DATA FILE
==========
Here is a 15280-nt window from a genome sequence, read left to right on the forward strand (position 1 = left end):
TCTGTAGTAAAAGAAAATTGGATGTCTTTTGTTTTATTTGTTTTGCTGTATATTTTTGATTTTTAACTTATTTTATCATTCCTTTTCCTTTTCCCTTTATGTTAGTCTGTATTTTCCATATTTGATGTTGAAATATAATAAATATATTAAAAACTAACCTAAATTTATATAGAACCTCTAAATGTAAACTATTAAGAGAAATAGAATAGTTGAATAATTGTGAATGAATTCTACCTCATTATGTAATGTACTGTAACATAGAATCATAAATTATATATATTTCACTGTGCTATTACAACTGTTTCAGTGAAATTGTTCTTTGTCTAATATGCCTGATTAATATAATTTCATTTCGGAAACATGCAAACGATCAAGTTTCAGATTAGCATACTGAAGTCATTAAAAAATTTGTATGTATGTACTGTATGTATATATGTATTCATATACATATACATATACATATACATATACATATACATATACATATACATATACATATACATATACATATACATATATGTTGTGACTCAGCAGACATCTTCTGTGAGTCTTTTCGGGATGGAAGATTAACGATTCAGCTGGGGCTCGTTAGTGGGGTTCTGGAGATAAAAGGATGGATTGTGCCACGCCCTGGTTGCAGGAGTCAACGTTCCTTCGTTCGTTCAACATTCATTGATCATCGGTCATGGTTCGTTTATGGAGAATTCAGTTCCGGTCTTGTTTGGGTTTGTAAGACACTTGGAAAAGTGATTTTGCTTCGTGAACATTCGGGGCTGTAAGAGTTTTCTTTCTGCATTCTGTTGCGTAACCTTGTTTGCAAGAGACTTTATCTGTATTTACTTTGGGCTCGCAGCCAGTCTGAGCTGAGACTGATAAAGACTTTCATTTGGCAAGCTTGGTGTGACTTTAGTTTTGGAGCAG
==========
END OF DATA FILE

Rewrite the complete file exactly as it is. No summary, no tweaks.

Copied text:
Here is a 15280-nt window from a genome sequence, read left to right on the forward strand (position 1 = left end):
TCTGTAGTAAAAGAAAATTGGATGTCTTTTGTTTTATTTGTTTTGCTGTATATTTTTGATTTTTAACTTATTTTATCATTCCTTTTCCTTTTCCCTTTATGTTAGTCTGTATTTTCCATATTTGATGTTGAAATATAATAAATATATTAAAAACTAACCTAAATTTATATAGAACCTCTAAATGTAAACTATTAAGAGAAATAGAATAGTTGAATAATTGTGAATGAATTCTACCTCATTATGTAATGTACTGTAACATAGAATCATAAATTATATATATTTCACTGTGCTATTACAACTGTTTCAGTGAAATTGTTCTTTGTCTAATATGCCTGATTAATATAATTTCATTTCGGAAACATGCAAACGATCAAGTTTCAGATTAGCATACTGAAGTCATTAAAAAATTTGTATGTATGTACTGTATGTATATATGTATTCATATACATATACATATACATATACATATACATATACATATACATATACATATACATATACATATACATATACATATATGTTGTGACTCAGCAGACATCTTCTGTGAGTCTTTTCGGGATGGAAGATTAACGATTCAGCTGGGGCTCGTTAGTGGGGTTCTGGAGATAAAAGGATGGATTGTGCCACGCCCTGGTTGCAGGAGTCAACGTTCCTTCGTTCGTTCAACATTCATTGATCATCGGTCATGGTTCGTTTATGGAGAATTCAGTTCCGGTCTTGTTTGGGTTTGTAAGACACTTGGAAAAGTGATTTTGCTTCGTGAACATTCGGGGCTGTAAGAGTTTTCTTTCTGCATTCTGTTGCGTAACCTTGTTTGCAAGAGACTTTATCTGTATTTACTTTGGGCTCGCAGCCAGTCTGAGCTGAGACTGATAAAGACTTTCATTTGGCAAGCTTGGTGTGACTTTAGTTTTGGAGCAG